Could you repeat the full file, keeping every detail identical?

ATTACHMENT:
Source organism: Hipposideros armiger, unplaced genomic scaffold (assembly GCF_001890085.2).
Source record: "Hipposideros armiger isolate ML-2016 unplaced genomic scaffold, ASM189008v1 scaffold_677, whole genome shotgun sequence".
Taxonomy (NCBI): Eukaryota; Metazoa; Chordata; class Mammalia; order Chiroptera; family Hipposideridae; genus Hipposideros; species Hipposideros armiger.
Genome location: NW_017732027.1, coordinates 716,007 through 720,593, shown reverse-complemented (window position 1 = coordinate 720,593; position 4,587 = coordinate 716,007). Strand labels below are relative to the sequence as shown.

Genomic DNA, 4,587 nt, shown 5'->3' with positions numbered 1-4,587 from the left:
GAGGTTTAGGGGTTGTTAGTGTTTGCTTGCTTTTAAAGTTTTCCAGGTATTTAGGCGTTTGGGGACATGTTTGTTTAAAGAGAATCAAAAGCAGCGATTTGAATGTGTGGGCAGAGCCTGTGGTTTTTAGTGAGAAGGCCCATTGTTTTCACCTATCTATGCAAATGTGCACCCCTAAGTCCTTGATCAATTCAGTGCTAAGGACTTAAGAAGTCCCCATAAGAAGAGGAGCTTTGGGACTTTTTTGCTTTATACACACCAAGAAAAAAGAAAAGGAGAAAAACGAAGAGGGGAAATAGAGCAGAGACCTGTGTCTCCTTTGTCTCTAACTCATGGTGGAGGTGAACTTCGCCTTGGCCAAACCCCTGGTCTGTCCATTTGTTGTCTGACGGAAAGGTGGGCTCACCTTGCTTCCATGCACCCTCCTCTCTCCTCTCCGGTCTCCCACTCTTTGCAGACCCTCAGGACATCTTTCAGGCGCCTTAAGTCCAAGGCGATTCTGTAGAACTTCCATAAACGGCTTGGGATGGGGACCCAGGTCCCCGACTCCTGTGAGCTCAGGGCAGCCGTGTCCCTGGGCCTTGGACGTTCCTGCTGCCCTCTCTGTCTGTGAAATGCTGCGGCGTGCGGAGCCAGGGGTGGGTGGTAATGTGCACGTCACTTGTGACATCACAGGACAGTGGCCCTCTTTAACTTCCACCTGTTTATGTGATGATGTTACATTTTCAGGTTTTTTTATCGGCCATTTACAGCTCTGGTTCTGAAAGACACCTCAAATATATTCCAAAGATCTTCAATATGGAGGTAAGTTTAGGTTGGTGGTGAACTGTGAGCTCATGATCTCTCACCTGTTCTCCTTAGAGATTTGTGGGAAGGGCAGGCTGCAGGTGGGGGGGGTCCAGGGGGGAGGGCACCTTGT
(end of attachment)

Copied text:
Source organism: Hipposideros armiger, unplaced genomic scaffold (assembly GCF_001890085.2).
Source record: "Hipposideros armiger isolate ML-2016 unplaced genomic scaffold, ASM189008v1 scaffold_677, whole genome shotgun sequence".
Taxonomy (NCBI): Eukaryota; Metazoa; Chordata; class Mammalia; order Chiroptera; family Hipposideridae; genus Hipposideros; species Hipposideros armiger.
Genome location: NW_017732027.1, coordinates 716,007 through 720,593, shown reverse-complemented (window position 1 = coordinate 720,593; position 4,587 = coordinate 716,007). Strand labels below are relative to the sequence as shown.

Genomic DNA, 4,587 nt, shown 5'->3' with positions numbered 1-4,587 from the left:
GAGGTTTAGGGGTTGTTAGTGTTTGCTTGCTTTTAAAGTTTTCCAGGTATTTAGGCGTTTGGGGACATGTTTGTTTAAAGAGAATCAAAAGCAGCGATTTGAATGTGTGGGCAGAGCCTGTGGTTTTTAGTGAGAAGGCCCATTGTTTTCACCTATCTATGCAAATGTGCACCCCTAAGTCCTTGATCAATTCAGTGCTAAGGACTTAAGAAGTCCCCATAAGAAGAGGAGCTTTGGGACTTTTTTGCTTTATACACACCAAGAAAAAAGAAAAGGAGAAAAACGAAGAGGGGAAATAGAGCAGAGACCTGTGTCTCCTTTGTCTCTAACTCATGGTGGAGGTGAACTTCGCCTTGGCCAAACCCCTGGTCTGTCCATTTGTTGTCTGACGGAAAGGTGGGCTCACCTTGCTTCCATGCACCCTCCTCTCTCCTCTCCGGTCTCCCACTCTTTGCAGACCCTCAGGACATCTTTCAGGCGCCTTAAGTCCAAGGCGATTCTGTAGAACTTCCATAAACGGCTTGGGATGGGGACCCAGGTCCCCGACTCCTGTGAGCTCAGGGCAGCCGTGTCCCTGGGCCTTGGACGTTCCTGCTGCCCTCTCTGTCTGTGAAATGCTGCGGCGTGCGGAGCCAGGGGTGGGTGGTAATGTGCACGTCACTTGTGACATCACAGGACAGTGGCCCTCTTTAACTTCCACCTGTTTATGTGATGATGTTACATTTTCAGGTTTTTTTATCGGCCATTTACAGCTCTGGTTCTGAAAGACACCTCAAATATATTCCAAAGATCTTCAATATGGAGGTAAGTTTAGGTTGGTGGTGAACTGTGAGCTCATGATCTCTCACCTGTTCTCCTTAGAGATTTGTGGGAAGGGCAGGCTGCAGGTGGGGGGGGTCCAGGGGGGAGGGCACCTTGT